I live in downtown San Diego and love to walk around with my camera! You can follow Cool San Diego Sights via Facebook or Twitter!

You can easily explore Cool San Diego Sights by using the search box on my blog’s sidebar. Or click a tag! There are thousands upon thousands of photos for you to enjoy!

4th of July celebrated in Balboa Park!

This afternoon at 2 pm there was a special celebration of the 4th of July in Balboa Park. A small crowd was drawn to the International Cottages where the House of the United States of America hosted the event.

Several members of the Sons of the American Revolution were present, and they had a table where I learned about the organization. They’re all about teaching a very important aspect of American history: its founding.

To join SAR you must be a verified descendant of someone who fought in the Revolutionary War. I was told that finding all that necessary documentation is an eye-opener. One quickly realizes that names recorded centuries ago were actual living breathing human beings, no different than you and me! (To see a list of the San Diego Chapter’s ancestors, click here!)

Members of SAR today work with schools and educators to teach American history. You can image how kids would be excited to talk to an actual honest-to-goodness descendant of our nation’s founders! If you’d like to learn more about and perhaps get in touch with these folks, click here!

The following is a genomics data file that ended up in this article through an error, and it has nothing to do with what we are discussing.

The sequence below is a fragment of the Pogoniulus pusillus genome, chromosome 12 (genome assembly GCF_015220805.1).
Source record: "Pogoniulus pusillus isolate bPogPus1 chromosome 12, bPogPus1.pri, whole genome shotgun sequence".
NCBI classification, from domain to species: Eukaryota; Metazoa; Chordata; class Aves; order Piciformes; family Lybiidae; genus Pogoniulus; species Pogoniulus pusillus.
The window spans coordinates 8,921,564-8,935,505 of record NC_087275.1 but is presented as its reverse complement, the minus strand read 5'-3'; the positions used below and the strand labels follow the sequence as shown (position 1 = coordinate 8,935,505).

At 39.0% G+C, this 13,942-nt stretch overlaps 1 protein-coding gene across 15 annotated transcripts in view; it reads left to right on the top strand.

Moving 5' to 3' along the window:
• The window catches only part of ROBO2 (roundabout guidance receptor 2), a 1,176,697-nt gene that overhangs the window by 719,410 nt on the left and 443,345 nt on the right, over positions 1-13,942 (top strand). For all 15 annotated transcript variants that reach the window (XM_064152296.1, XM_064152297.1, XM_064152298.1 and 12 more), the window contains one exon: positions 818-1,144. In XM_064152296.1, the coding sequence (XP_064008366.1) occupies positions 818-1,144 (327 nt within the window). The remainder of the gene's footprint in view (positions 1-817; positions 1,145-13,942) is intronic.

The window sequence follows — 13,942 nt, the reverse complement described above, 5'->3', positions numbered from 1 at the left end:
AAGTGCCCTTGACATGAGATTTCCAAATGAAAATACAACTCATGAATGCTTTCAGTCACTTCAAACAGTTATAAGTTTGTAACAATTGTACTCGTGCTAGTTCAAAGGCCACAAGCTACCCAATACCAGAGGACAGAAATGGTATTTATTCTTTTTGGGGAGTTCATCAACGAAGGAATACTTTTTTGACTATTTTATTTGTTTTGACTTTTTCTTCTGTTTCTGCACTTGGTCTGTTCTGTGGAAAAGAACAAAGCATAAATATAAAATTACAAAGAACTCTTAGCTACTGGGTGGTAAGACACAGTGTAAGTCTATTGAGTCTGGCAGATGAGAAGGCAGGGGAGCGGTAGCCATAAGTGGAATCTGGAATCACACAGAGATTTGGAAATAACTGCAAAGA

Before the Independence Day ceremony got started, I got a hot dog with onions, mustard and ketchup and headed into the House of the USA cottage where I took some of the following photos.

Then it was time for the Sons of the American Revolution color guard to present the flag.

After the National Anthem was sung, a good old American rock and roll band entertained everyone!

I live in downtown San Diego and love to walk around with my camera! You can follow Cool San Diego Sights via Facebook or Twitter!

You can easily explore Cool San Diego Sights by using the search box on my blog’s sidebar. Or click a tag! There are thousands upon thousands of photos for you to enjoy!